Nutcracker esophagus surgery

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Nutcracker esophagus Microchapters


Patient Information


Historical Perspective




Differentiating Nutcracker esophagus from other Diseases

Epidemiology and Demographics

Risk Factors


Natural History, Complications and Prognosis


History and Symptoms

Physical Examination

Laboratory Findings


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Medical Therapy


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Editor-In-Chief: C. Michael Gibson, M.S., M.D. [1]

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Pneumatic dilatation of the esophagus, which is an endoscopic technique where a high-pressure balloon is used to stretch the muscles of the LES, can be performed to improve symptoms.[1][2] In patients who have no response to medical or endoscopic therapy, surgery can be performed. A Heller myotomy involves an incision to disrupt the LES and the myenteric plexus that innervates it. It is used as a final treatment option in patients who do not respond to other therapies.[1][3][4]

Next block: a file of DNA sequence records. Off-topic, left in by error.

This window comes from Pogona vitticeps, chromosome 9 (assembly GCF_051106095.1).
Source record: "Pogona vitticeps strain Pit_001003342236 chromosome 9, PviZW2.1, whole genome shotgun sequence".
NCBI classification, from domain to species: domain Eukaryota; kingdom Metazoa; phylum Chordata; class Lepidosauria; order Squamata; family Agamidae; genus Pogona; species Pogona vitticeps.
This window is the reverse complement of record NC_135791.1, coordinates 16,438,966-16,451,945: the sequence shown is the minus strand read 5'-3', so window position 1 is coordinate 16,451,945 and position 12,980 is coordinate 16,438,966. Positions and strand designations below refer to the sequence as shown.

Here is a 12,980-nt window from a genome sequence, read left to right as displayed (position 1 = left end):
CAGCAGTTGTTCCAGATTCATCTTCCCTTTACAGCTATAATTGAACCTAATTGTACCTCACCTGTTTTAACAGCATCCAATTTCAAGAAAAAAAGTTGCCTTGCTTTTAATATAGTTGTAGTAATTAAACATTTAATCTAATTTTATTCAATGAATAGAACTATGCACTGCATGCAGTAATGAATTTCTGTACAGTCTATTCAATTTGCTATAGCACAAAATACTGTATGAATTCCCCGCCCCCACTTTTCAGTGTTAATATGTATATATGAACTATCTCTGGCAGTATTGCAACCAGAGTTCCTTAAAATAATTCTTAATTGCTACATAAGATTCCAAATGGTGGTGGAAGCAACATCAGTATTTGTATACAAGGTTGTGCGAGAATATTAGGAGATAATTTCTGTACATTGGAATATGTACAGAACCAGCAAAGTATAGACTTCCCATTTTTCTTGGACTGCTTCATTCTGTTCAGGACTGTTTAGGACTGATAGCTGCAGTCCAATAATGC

1. 1.0 1.1 Tutuian R, Castell D (2006). "Esophageal motility disorders (distal esophageal spasm, nutcracker esophagus, and hypertensive lower esophageal sphincter): modern management". Curr Treat Options Gastroenterol. 9 (4): 283–94. PMID 16836947.
  2. Kahrilas P (2000). "Esophageal motility disorders: current concepts of pathogenesis and treatment". Can J Gastroenterol. 14 (3): 221–31. PMID 10758419.
  3. Traube M, Tummala V, Baue A, McCallum R (1987). "Surgical myotomy in patients with high-amplitude peristaltic esophageal contractions. Manometric and clinical effects". Dig Dis Sci. 32 (1): 16–21. PMID 3792178.
  4. Richter J, Castell D (1987). "Surgical myotomy for nutcracker esophagus. To be or not to be?". Dig Dis Sci. 32 (1): 95–6. PMID 3792184.

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